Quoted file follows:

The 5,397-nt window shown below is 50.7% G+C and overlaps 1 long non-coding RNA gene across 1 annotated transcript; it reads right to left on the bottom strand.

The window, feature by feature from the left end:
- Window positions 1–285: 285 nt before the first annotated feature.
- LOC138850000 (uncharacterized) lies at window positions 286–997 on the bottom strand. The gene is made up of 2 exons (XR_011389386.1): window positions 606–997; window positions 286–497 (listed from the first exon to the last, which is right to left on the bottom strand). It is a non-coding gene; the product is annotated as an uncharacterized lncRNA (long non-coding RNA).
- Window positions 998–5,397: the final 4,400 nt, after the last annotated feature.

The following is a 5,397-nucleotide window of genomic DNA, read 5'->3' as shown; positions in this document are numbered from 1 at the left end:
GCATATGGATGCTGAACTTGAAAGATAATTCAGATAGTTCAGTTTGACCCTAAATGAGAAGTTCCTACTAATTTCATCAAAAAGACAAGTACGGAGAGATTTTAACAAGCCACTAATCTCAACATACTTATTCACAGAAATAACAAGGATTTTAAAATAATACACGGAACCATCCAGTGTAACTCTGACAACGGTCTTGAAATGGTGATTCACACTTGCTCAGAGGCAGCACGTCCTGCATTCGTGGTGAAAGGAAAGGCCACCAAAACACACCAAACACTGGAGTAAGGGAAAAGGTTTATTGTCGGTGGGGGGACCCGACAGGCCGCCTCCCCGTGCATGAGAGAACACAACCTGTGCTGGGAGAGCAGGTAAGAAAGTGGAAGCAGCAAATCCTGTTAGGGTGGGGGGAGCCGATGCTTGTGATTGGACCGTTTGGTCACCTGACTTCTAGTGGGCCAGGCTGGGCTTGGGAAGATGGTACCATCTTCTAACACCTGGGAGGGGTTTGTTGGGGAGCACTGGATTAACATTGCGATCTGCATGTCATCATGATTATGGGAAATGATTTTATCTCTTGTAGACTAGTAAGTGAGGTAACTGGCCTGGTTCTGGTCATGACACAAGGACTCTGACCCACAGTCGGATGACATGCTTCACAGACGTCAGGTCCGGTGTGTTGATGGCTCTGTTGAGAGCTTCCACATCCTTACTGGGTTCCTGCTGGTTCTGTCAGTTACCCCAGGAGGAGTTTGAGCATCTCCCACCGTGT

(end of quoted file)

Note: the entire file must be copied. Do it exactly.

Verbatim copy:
The 5,397-nt window shown below is 50.7% G+C and overlaps 1 long non-coding RNA gene across 1 annotated transcript; it reads right to left on the bottom strand.

The window, feature by feature from the left end:
- Window positions 1–285: 285 nt before the first annotated feature.
- LOC138850000 (uncharacterized) lies at window positions 286–997 on the bottom strand. The gene is made up of 2 exons (XR_011389386.1): window positions 606–997; window positions 286–497 (listed from the first exon to the last, which is right to left on the bottom strand). It is a non-coding gene; the product is annotated as an uncharacterized lncRNA (long non-coding RNA).
- Window positions 998–5,397: the final 4,400 nt, after the last annotated feature.

The following is a 5,397-nucleotide window of genomic DNA, read 5'->3' as shown; positions in this document are numbered from 1 at the left end:
GCATATGGATGCTGAACTTGAAAGATAATTCAGATAGTTCAGTTTGACCCTAAATGAGAAGTTCCTACTAATTTCATCAAAAAGACAAGTACGGAGAGATTTTAACAAGCCACTAATCTCAACATACTTATTCACAGAAATAACAAGGATTTTAAAATAATACACGGAACCATCCAGTGTAACTCTGACAACGGTCTTGAAATGGTGATTCACACTTGCTCAGAGGCAGCACGTCCTGCATTCGTGGTGAAAGGAAAGGCCACCAAAACACACCAAACACTGGAGTAAGGGAAAAGGTTTATTGTCGGTGGGGGGACCCGACAGGCCGCCTCCCCGTGCATGAGAGAACACAACCTGTGCTGGGAGAGCAGGTAAGAAAGTGGAAGCAGCAAATCCTGTTAGGGTGGGGGGAGCCGATGCTTGTGATTGGACCGTTTGGTCACCTGACTTCTAGTGGGCCAGGCTGGGCTTGGGAAGATGGTACCATCTTCTAACACCTGGGAGGGGTTTGTTGGGGAGCACTGGATTAACATTGCGATCTGCATGTCATCATGATTATGGGAAATGATTTTATCTCTTGTAGACTAGTAAGTGAGGTAACTGGCCTGGTTCTGGTCATGACACAAGGACTCTGACCCACAGTCGGATGACATGCTTCACAGACGTCAGGTCCGGTGTGTTGATGGCTCTGTTGAGAGCTTCCACATCCTTACTGGGTTCCTGCTGGTTCTGTCAGTTACCCCAGGAGGAGTTTGAGCATCTCCCACCGTGT